And all of this is successful because of the tight connections among the Pittsburgh Pirates, the school district and the community. "We are blessed to live in a city that cares about sports … so people can really relate to our brand," Gray said. This, along with educators championing the mission of Shred Hate, leads to a movement with genuine compassion behind it. It's an authenticity that is easily noticeable by students, and gives them an outlet to be both heard and empowered.
Coming Full Circle
All of the connections, programs and planning culminate in the differences seen in the schools themselves, the points of direct contact with the students. One shining example of this is Brookline itself. After the social and emotional training concludes, Sara Sikora-Lewis, teacher and head of the Shred Hate Leadership Team, reflects on the changes she has seen.
"I have seen our school culture improve. We had a Solution Team twice at the end of the year with a group of fourth0grade girls. It was successful!" says Sikora-Lewis. Solution Teams are educator-moderated meetings with the bully, bystanders and student Upstanders. They are held after a bullying incident is brought to the attention of a staff member. There are a total of three sessions to help other students empathize with the target and come up with a solution to reduce bullying on their own. The targets themselves only attend the last meeting, where they can reflect on the positive changes that have been made over the past few months.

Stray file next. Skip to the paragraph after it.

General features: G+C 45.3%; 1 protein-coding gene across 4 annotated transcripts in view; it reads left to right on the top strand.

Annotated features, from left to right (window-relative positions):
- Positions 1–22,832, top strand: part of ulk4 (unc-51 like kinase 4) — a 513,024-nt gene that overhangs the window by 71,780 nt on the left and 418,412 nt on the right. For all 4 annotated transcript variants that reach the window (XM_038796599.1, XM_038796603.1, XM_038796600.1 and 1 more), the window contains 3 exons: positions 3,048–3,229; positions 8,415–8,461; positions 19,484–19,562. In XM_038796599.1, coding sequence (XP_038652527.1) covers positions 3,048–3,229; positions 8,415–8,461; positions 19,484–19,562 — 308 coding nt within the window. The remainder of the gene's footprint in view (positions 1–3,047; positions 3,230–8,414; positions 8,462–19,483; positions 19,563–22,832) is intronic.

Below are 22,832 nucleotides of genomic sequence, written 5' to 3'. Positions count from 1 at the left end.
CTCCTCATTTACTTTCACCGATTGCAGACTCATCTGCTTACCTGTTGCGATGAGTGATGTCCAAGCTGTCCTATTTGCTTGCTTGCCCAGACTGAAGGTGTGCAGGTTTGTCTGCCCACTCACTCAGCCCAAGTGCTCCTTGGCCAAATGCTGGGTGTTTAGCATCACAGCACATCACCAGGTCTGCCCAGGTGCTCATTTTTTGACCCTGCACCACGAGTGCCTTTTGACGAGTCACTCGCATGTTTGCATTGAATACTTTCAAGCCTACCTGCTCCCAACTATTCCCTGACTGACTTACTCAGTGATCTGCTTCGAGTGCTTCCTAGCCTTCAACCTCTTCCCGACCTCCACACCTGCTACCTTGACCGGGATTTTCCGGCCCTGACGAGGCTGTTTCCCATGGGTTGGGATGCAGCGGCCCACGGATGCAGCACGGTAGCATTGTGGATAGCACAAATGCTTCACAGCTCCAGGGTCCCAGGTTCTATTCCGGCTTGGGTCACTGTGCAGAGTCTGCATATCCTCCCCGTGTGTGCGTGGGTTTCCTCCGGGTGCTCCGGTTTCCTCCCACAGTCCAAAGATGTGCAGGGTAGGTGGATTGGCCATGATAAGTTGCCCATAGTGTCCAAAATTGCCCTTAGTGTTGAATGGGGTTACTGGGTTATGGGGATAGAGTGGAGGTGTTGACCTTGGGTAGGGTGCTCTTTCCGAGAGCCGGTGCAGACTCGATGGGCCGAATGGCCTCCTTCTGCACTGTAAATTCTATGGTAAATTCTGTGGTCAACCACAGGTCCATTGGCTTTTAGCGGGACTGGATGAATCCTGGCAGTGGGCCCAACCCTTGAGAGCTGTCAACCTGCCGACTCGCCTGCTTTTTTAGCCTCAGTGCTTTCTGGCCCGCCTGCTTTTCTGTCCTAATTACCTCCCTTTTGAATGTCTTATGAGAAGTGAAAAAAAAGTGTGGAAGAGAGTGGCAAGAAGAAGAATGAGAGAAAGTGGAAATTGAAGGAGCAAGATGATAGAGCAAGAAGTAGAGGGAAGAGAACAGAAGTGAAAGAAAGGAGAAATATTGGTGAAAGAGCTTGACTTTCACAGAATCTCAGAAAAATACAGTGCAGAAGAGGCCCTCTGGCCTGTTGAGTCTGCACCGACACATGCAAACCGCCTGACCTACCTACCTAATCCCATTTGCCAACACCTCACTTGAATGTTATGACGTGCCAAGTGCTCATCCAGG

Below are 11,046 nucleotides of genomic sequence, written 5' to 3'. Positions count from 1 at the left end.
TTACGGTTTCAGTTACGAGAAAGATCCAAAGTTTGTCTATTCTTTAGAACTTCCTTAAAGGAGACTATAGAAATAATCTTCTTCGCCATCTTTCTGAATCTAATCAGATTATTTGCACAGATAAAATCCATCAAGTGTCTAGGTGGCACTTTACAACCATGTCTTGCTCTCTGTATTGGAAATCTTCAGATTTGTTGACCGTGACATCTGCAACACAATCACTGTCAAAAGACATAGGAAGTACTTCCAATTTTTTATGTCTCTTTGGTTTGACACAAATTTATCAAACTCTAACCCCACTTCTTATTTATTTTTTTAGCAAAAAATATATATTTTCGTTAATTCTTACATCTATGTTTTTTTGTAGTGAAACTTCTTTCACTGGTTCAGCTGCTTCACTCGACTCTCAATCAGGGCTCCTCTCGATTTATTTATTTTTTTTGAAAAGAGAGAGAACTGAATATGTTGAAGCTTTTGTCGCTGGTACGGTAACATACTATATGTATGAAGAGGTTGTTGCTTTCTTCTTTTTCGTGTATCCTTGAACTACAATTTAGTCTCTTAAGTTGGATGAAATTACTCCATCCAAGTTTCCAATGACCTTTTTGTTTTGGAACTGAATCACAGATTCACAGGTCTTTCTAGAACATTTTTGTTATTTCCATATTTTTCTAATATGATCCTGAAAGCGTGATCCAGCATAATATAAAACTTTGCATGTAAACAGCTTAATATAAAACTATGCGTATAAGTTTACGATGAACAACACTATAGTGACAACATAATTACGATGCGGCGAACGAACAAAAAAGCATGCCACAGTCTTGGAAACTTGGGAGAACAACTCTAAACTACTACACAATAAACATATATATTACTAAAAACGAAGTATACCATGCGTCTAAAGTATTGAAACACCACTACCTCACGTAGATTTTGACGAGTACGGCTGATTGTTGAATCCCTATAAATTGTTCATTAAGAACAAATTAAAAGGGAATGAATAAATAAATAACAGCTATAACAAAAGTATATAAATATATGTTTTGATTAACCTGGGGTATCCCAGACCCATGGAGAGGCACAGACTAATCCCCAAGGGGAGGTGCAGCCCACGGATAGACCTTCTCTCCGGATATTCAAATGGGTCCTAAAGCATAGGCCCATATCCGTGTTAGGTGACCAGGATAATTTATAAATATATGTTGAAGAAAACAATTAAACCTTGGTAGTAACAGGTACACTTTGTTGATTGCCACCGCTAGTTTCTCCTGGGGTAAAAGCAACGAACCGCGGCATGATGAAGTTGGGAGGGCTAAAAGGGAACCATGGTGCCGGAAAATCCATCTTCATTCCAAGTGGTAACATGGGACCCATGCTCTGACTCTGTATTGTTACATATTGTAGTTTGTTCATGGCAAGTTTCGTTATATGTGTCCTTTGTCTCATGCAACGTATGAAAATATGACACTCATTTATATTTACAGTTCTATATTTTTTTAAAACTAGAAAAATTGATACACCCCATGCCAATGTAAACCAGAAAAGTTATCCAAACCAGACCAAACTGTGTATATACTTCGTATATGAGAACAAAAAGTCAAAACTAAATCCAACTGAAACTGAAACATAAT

Change and awareness have also spread outside of Solution Teams, according to Sikora-Lewis. "Two of our seventh-grade students were also Upstanders and began a Kindness Week movement that we did again this school year," she said. "Spreading kindness is free, and it helps our school culture thrive."
She also reports that the social and emotional learning has been well-received, especially in her own class. Her kindergartners love using compliments and partaking in Mindfulness and Restorative Circles. It's a testament to the ability to curate kindness from an early age and prepare students for an education of empathy instead of bullying.
Brookline Principal John Vater highlights points of success that parallel key components previously mentioned. Students and teachers can vote for their own student of the month in a similar fashion to Upstanders. They also focus on monthly traits or emotions to further encourage and build understanding of empathy at a school-wide level.
In consequence, Vater has seen a qualitative change in the amount of bullying incidents at his school. Surveys consistently distributed to parents have noted a reduction in the amount of bullying and acknowledged better solutions for the instances that do occur.
"Students [now] have tools to navigate complex relationships," he says. And that is the key of the Shred Hate program. The relationship with the Pirates, the coordination of the district, and the support of the community lend to building a better future for the students by giving them the tools and the space to do so.
"They are forming a lasting resource on how to effectively cope with difficult conflicts throughout life," says Sikora-Lewis. And from the growing positivity over the two years Brookline has joined the Shred Hate movement, it seems she is right.